* A crockpot may be used to keep cooked fondue warm.

* Wine or hot black tea are recommended accompanying beverages 
 for fondue. Some diners claim that drinking water with fondue 
 makes the cheese congeal in the stomach causing digestion 

* Leftover fondue may be used as a topping for potatoes or 
 vegetables. Refrigerate, chop, and add to omelets, frittatas, 
 or scrambled eggs.

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Emmental and Gruyere are the most commonly used cheeses in a 
classic fondue, but Appenzeller, Comte, Beaufort, Tete de 
Moine, and Hoch Ybrig — all relatively low in moisture — also 
work fine. Not every fondue recipe calls for cornstarch, but 
it keeps the cheese and wine from separating.

As an additional treat, when you're almost done eating the 
fondue, leave a thin coating of cheese on the bottom of the 
pot. Lower the flame and allow the coating to turn into a 
brown crust, then break it into pieces and share it with your 
guests. The crust is considered a delicacy in Switzerland.

1 garlic clove, halved crosswise
1 1/2 cups dry white wine
1 tablespoon cornstarch
2 teaspoons kirsch (optional)
1/2 lb Emmental cheese, coarsely grated (2 cups)
1/2 lb Gruyère, coarsely grated (2 cups)

Rub inside of a 4-quart heavy pot with cut sides of garlic, 
then discard garlic. Add wine to pot and bring just to a 
simmer over moderate heat.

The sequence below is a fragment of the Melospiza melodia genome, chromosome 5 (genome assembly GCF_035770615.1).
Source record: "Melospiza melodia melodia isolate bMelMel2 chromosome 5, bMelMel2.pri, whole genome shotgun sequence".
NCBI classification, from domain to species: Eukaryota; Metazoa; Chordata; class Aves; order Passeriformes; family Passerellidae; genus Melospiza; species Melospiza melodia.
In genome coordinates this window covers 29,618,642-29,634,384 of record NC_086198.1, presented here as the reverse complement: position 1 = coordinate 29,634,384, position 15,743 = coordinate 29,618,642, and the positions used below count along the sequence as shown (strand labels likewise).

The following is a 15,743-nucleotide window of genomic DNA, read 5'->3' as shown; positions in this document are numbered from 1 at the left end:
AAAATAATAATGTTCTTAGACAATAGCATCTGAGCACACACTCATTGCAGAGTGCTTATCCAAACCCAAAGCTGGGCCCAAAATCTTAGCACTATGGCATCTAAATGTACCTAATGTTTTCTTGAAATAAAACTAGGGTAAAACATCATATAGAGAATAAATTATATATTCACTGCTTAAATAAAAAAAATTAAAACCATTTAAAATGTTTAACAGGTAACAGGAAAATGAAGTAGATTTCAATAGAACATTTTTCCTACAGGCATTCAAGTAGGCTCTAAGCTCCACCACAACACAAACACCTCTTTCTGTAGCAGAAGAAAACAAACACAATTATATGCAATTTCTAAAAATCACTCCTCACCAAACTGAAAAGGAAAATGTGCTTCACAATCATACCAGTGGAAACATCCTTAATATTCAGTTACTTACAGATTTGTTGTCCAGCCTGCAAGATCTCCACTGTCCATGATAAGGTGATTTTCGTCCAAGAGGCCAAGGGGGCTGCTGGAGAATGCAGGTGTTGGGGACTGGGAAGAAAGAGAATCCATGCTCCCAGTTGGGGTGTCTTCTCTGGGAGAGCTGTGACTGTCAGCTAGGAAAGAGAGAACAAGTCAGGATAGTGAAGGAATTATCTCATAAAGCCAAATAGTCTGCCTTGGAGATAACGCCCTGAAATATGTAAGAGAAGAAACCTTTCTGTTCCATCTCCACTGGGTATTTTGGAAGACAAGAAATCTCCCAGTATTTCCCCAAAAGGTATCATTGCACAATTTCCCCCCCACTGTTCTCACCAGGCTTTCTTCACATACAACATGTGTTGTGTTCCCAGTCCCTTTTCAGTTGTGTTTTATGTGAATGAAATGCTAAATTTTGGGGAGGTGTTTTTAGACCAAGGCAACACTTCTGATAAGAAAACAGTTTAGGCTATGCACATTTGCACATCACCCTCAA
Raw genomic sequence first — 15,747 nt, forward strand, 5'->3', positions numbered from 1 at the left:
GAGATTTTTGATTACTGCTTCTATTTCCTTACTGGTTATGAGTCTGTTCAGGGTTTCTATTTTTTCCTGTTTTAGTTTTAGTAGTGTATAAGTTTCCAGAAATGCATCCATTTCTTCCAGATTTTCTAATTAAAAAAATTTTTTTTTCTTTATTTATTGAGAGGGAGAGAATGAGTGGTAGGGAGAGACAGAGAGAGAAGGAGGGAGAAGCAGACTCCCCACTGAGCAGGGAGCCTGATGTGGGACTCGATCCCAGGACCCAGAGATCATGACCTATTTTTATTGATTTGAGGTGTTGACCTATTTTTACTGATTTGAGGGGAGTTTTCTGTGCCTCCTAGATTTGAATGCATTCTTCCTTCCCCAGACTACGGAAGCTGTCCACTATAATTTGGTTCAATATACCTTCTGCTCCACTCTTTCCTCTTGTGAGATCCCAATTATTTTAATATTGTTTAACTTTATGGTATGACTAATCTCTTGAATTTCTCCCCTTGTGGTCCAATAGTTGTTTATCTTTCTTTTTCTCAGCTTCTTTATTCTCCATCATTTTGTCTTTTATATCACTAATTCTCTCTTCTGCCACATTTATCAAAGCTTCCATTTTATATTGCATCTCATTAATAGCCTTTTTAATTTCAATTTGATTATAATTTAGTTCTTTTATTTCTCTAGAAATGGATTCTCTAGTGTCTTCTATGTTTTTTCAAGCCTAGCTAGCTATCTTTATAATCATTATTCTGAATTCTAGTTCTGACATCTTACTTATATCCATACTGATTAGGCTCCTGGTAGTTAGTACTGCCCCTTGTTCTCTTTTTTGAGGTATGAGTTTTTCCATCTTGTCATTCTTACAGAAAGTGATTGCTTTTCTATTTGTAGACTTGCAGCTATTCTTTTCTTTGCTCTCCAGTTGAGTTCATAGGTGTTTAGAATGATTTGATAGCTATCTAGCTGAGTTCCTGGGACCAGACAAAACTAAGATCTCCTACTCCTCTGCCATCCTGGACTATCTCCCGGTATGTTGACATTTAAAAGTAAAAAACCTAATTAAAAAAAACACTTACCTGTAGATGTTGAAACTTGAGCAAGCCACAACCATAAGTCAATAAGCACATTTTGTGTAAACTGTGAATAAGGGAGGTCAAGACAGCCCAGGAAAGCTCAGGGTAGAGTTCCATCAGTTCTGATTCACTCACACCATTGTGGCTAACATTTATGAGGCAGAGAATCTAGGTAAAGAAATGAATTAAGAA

Stir together cornstarch and kirsch (if using; otherwise, 
use water or wine) in a cup.

Gradually add cheese to pot and cook, stirring constantly in 
a zigzag pattern (not a circular motion) to prevent cheese 
from balling up, until cheese is just melted and creamy (do 
not let boil). Stir cornstarch mixture again and stir into 
fondue. Bring fondue to a simmer and cook, stirring, until 
thickened, 5 to 8 minutes. Transfer to fondue pot set over a 

What to dip
•Cubes of French bread
•Cubes of apple and pear
•Roasted potatoes
•Julienned raw red bell pepper
•Blanched broccoli florets

What to drink

*Dry white wine such as dry Riesling or Sancerre 
*German lager or Saison-style ale 
*Farmhouse cider 
*Fino Sherry

Makes 6 servings.

February 2005


Cheese fondue originated in Switzerland, but chocolate fondue 
was a New World recipe created in 1964 by Konrad Egli, a 
Swiss-born chef working at New York's Chalet Swiss restaurant. 
Zurich's Toblerone chocolate works well in the dish, because 
its honey-nougat blend echoes the honey and almond flavoring 
that are also in the recipe.

6 tablespoons whipping cream
3 tablespoons honey
2 3.52-ounce bars Toblerone bittersweet chocolate or 7 
 ounces semisweet chocolate, chopped
1 tablespoon kirsch (clear cherry brandy)
1/4 teaspoon almond extract
Assorted fresh fruit (such as whole strawberries, 1-inch-
thick slices peeled banana, peeled pear wedges and orange 

Bring cream and honey to simmer in heavy medium saucepan. 
Add chocolate; whisk until melted. Remove from heat. 
Whisk in kirsch and extract. Pour fondue into bowl; place 
on platter. Surround with fruit. Serve with skewers.

Serves 4 to 6.

Bon Appetit
December 1997

If you get that last cold evening and have cheese in the 
fridge...give fondue a try. There's always good conversation 
around the communal pot.


Questions...Comments...? email Lizzy